Malaga Old Town

Hmm. Yes. Well. It’s a city and I’m never comfortable in cities: mostly about selling you something and full of people, all living too close to each other. At least that’s how they feel to me, but it seems to suit the majority of humanity, so each to their own I guess.

I cycled into the Old Town via the cycle path alongside the beach: sea and sky on one side, the edge of the suburban hinterland, on the other. It seemed like I was cycling through ‘No Man’s Land’, sandwiched between two implacable forces pressing hard against each other.

[Town Hall, Alcazaba and Castillo de Gibralfaro]

As far as I can tell suburban Malaga is essentially a C20th. development that has engulfed the old town which, by contrast, has it’s origins stretching back over several millennia to Phoenician, Malaca, in the C7th. BC, making it one of the world’s oldest cities.

The Phoenicians built a fortress here, now lying under the C8th. Moorish Alcazaba Fortress (and later palace), to protect the harbour and their settlement which was an important fish salting centre. The name ‘Malaca’ may derive from ‘to salt’.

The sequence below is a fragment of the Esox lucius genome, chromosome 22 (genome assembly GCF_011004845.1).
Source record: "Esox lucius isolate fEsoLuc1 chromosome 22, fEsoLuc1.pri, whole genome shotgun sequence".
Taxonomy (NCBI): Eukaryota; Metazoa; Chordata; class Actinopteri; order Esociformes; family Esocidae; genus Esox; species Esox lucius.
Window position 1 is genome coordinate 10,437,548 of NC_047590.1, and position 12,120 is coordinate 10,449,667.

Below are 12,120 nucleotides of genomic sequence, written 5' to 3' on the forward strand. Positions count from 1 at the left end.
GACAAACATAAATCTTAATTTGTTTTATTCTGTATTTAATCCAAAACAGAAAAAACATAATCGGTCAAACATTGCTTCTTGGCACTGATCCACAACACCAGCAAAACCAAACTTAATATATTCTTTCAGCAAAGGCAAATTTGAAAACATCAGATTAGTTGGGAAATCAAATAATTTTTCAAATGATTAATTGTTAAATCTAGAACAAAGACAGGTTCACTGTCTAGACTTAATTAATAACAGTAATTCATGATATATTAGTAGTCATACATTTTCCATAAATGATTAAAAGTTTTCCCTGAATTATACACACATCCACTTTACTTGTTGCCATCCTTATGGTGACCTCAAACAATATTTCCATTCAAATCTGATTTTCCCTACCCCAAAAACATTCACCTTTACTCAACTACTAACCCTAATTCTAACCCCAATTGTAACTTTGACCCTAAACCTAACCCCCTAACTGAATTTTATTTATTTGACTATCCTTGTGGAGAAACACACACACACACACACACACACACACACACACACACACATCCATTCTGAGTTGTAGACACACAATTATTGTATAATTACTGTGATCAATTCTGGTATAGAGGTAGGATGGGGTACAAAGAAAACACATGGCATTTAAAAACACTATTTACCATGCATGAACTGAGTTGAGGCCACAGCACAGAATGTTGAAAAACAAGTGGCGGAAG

[Malaga Port, City, Bull Ring and Old Town rooftops]

The C6th. BC brought the Greeks and then the Romans in their turn in the late C3rd. BC. The Romans extended the fortifications and built a theatre, while the city grew as an important trading port exporting iron, lead and copper, from mines near Ronda, Garam (fish sauce), wine and olive oil. They stayed for nearly six centuries.

[The Old Moorish Market, now restored]

The Visigoths took Malaga in the late C5th. AD and were superseded briefly by Byzantine rulership, under Justinian – when marble and stone was exported to Byzantium (Constantinople) for the construction of the Sancta Sophia church – until the Moors arrived early in the C8th. AD.

[Malaga Streets]

Malaga became the main Moorish port city for Grenada, becoming famous for its figs and wine. The Castillo de Gibralfaro fortress was later built above the Alcazaba as a defence against the Christian forces of the ‘Reconquista’. The city was one of the last Moorish strongholds before it fell, after a siege, in 1487.

If you find yourself in Malaga, put together a picnic and plenty of water and make the climb up into the grounds within the Castillo de Gibralfaro. Find a sunny, or shady, spot and enjoy your meal and the views: it’s well worth the effort!



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